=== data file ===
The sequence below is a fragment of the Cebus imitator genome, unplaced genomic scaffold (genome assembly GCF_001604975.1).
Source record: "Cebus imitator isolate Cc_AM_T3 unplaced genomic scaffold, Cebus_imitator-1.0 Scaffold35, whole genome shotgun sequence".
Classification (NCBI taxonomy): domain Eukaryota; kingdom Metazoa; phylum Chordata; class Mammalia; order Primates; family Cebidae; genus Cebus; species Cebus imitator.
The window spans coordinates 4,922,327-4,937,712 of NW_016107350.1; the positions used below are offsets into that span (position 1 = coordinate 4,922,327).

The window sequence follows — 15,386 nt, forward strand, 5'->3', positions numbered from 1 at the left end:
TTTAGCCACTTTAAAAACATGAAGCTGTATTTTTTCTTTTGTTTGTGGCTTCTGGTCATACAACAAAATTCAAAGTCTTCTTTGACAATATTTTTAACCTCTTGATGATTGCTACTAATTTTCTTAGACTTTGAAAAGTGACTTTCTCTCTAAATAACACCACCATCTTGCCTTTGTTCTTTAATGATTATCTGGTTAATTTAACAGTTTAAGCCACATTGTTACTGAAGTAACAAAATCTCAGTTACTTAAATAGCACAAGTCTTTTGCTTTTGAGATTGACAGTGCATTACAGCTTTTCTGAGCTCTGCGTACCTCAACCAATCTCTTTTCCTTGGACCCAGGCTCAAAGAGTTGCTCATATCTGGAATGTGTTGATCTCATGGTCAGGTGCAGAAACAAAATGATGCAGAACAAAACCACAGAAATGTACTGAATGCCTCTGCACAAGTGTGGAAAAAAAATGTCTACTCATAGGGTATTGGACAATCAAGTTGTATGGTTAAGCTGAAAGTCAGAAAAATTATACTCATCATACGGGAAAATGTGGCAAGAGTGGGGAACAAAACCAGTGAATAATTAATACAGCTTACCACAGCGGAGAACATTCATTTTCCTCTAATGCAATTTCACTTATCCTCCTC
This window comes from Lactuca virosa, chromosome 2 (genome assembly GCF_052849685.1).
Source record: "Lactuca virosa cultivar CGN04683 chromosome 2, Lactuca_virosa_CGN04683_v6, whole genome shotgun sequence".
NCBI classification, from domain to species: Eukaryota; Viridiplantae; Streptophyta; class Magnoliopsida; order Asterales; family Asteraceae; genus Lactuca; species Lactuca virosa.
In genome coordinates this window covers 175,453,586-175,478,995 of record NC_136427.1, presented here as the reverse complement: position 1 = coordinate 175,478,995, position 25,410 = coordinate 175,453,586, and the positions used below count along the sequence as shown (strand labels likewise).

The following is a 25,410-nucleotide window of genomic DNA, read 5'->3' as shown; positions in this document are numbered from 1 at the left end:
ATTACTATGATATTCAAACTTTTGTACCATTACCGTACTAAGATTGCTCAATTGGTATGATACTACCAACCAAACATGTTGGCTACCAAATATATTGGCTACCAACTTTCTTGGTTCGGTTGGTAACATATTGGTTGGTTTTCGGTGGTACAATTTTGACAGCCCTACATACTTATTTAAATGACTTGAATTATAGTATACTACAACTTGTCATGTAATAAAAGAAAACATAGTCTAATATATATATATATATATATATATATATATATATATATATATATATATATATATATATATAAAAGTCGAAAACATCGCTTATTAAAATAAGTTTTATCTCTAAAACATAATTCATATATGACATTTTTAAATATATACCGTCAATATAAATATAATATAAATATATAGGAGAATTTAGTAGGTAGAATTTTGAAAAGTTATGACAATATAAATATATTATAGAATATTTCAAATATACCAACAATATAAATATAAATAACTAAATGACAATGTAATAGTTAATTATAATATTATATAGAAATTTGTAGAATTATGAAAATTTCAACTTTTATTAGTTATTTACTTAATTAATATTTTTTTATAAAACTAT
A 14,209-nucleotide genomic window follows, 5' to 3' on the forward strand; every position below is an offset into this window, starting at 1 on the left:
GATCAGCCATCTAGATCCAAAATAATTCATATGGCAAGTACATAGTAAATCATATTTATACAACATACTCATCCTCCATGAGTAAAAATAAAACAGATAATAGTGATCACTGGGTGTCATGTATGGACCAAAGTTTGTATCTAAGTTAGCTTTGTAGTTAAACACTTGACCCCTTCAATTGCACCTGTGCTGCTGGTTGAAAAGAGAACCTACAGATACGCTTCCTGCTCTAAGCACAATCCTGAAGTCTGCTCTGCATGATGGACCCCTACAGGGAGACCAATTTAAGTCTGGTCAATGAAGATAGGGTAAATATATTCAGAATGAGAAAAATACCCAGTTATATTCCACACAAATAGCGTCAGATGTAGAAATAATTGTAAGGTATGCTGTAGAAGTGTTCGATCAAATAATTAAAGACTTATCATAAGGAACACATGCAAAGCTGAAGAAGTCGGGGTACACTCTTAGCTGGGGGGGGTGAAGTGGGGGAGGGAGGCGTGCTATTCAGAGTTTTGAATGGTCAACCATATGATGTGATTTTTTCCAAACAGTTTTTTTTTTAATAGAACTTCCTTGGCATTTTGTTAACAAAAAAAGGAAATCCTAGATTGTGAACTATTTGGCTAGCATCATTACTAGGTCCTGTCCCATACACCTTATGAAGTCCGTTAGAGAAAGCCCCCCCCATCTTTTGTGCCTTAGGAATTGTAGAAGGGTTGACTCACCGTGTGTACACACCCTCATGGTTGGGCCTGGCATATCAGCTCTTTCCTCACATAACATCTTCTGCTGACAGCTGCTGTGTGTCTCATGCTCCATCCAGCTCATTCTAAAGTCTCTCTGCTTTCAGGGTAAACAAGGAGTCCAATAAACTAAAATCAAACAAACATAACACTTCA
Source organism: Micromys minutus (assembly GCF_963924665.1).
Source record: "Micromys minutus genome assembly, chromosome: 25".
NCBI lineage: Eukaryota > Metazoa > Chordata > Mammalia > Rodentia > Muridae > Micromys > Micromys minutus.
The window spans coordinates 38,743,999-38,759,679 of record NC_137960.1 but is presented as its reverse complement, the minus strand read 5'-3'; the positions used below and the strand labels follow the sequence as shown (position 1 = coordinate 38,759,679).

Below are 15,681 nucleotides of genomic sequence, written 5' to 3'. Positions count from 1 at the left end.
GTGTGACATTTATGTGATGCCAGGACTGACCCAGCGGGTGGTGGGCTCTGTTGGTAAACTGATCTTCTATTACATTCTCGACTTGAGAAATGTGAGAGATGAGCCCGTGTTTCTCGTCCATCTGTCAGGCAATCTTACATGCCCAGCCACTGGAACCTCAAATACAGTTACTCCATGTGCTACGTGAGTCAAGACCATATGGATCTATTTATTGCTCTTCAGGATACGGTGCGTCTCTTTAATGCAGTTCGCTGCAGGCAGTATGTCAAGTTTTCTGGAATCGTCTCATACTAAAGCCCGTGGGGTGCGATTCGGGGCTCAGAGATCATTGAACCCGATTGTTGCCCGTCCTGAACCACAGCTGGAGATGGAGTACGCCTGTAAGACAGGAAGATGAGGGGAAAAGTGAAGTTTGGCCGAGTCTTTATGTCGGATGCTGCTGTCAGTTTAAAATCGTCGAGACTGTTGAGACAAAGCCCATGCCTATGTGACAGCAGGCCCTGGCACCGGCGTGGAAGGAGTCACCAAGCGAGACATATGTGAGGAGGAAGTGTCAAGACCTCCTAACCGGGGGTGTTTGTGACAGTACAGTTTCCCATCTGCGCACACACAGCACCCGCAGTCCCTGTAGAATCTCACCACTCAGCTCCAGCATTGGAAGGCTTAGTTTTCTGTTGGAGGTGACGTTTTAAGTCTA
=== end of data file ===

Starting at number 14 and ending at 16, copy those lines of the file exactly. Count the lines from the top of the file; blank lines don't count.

GATCAGCCATCTAGATCCAAAATAATTCATATGGCAAGTACATAGTAAATCATATTTATACAACATACTCATCCTCCATGAGTAAAAATAAAACAGATAATAGTGATCACTGGGTGTCATGTATGGACCAAAGTTTGTATCTAAGTTAGCTTTGTAGTTAAACACTTGACCCCTTCAATTGCACCTGTGCTGCTGGTTGAAAAGAGAACCTACAGATACGCTTCCTGCTCTAAGCACAATCCTGAAGTCTGCTCTGCATGATGGACCCCTACAGGGAGACCAATTTAAGTCTGGTCAATGAAGATAGGGTAAATATATTCAGAATGAGAAAAATACCCAGTTATATTCCACACAAATAGCGTCAGATGTAGAAATAATTGTAAGGTATGCTGTAGAAGTGTTCGATCAAATAATTAAAGACTTATCATAAGGAACACATGCAAAGCTGAAGAAGTCGGGGTACACTCTTAGCTGGGGGGGGTGAAGTGGGGGAGGGAGGCGTGCTATTCAGAGTTTTGAATGGTCAACCATATGATGTGATTTTTTCCAAACAGTTTTTTTTTTAATAGAACTTCCTTGGCATTTTGTTAACAAAAAAAGGAAATCCTAGATTGTGAACTATTTGGCTAGCATCATTACTAGGTCCTGTCCCATACACCTTATGAAGTCCGTTAGAGAAAGCCCCCCCCATCTTTTGTGCCTTAGGAATTGTAGAAGGGTTGACTCACCGTGTGTACACACCCTCATGGTTGGGCCTGGCATATCAGCTCTTTCCTCACATAACATCTTCTGCTGACAGCTGCTGTGTGTCTCATGCTCCATCCAGCTCATTCTAAAGTCTCTCTGCTTTCAGGGTAAACAAGGAGTCCAATAAACTAAAATCAAACAAACATAACACTTCA
Source organism: Micromys minutus (assembly GCF_963924665.1).
Source record: "Micromys minutus genome assembly, chromosome: 25".